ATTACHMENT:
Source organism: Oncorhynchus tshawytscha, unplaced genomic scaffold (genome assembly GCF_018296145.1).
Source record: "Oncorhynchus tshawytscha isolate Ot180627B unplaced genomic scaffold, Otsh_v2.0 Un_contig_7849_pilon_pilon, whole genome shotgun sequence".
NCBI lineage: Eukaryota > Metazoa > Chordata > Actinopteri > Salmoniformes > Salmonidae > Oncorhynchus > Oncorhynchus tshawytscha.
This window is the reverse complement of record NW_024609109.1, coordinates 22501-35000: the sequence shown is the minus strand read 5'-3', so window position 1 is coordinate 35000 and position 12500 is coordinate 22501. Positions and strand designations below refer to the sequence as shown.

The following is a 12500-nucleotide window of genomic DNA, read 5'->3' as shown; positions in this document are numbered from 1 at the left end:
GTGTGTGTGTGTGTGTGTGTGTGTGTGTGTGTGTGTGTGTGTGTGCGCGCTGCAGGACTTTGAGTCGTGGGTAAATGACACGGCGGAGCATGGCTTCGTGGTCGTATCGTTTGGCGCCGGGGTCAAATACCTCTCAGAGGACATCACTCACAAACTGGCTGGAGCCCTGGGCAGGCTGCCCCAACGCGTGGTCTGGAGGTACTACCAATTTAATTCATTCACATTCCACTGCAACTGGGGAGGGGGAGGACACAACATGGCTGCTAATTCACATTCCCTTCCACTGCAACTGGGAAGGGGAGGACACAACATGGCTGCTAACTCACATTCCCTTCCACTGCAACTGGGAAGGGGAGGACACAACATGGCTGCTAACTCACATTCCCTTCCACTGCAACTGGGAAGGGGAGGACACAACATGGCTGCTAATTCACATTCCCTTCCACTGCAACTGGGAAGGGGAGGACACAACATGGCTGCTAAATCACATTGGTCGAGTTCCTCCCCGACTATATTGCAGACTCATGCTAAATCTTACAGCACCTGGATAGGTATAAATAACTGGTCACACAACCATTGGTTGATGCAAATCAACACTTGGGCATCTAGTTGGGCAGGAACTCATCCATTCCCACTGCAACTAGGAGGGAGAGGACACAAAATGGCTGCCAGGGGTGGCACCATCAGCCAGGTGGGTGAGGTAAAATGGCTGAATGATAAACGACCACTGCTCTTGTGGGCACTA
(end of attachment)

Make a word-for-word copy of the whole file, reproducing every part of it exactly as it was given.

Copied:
Source organism: Oncorhynchus tshawytscha, unplaced genomic scaffold (genome assembly GCF_018296145.1).
Source record: "Oncorhynchus tshawytscha isolate Ot180627B unplaced genomic scaffold, Otsh_v2.0 Un_contig_7849_pilon_pilon, whole genome shotgun sequence".
NCBI lineage: Eukaryota > Metazoa > Chordata > Actinopteri > Salmoniformes > Salmonidae > Oncorhynchus > Oncorhynchus tshawytscha.
This window is the reverse complement of record NW_024609109.1, coordinates 22501-35000: the sequence shown is the minus strand read 5'-3', so window position 1 is coordinate 35000 and position 12500 is coordinate 22501. Positions and strand designations below refer to the sequence as shown.

The following is a 12500-nucleotide window of genomic DNA, read 5'->3' as shown; positions in this document are numbered from 1 at the left end:
GTGTGTGTGTGTGTGTGTGTGTGTGTGTGTGTGTGTGTGTGTGTGCGCGCTGCAGGACTTTGAGTCGTGGGTAAATGACACGGCGGAGCATGGCTTCGTGGTCGTATCGTTTGGCGCCGGGGTCAAATACCTCTCAGAGGACATCACTCACAAACTGGCTGGAGCCCTGGGCAGGCTGCCCCAACGCGTGGTCTGGAGGTACTACCAATTTAATTCATTCACATTCCACTGCAACTGGGGAGGGGGAGGACACAACATGGCTGCTAATTCACATTCCCTTCCACTGCAACTGGGAAGGGGAGGACACAACATGGCTGCTAACTCACATTCCCTTCCACTGCAACTGGGAAGGGGAGGACACAACATGGCTGCTAACTCACATTCCCTTCCACTGCAACTGGGAAGGGGAGGACACAACATGGCTGCTAATTCACATTCCCTTCCACTGCAACTGGGAAGGGGAGGACACAACATGGCTGCTAAATCACATTGGTCGAGTTCCTCCCCGACTATATTGCAGACTCATGCTAAATCTTACAGCACCTGGATAGGTATAAATAACTGGTCACACAACCATTGGTTGATGCAAATCAACACTTGGGCATCTAGTTGGGCAGGAACTCATCCATTCCCACTGCAACTAGGAGGGAGAGGACACAAAATGGCTGCCAGGGGTGGCACCATCAGCCAGGTGGGTGAGGTAAAATGGCTGAATGATAAACGACCACTGCTCTTGTGGGCACTA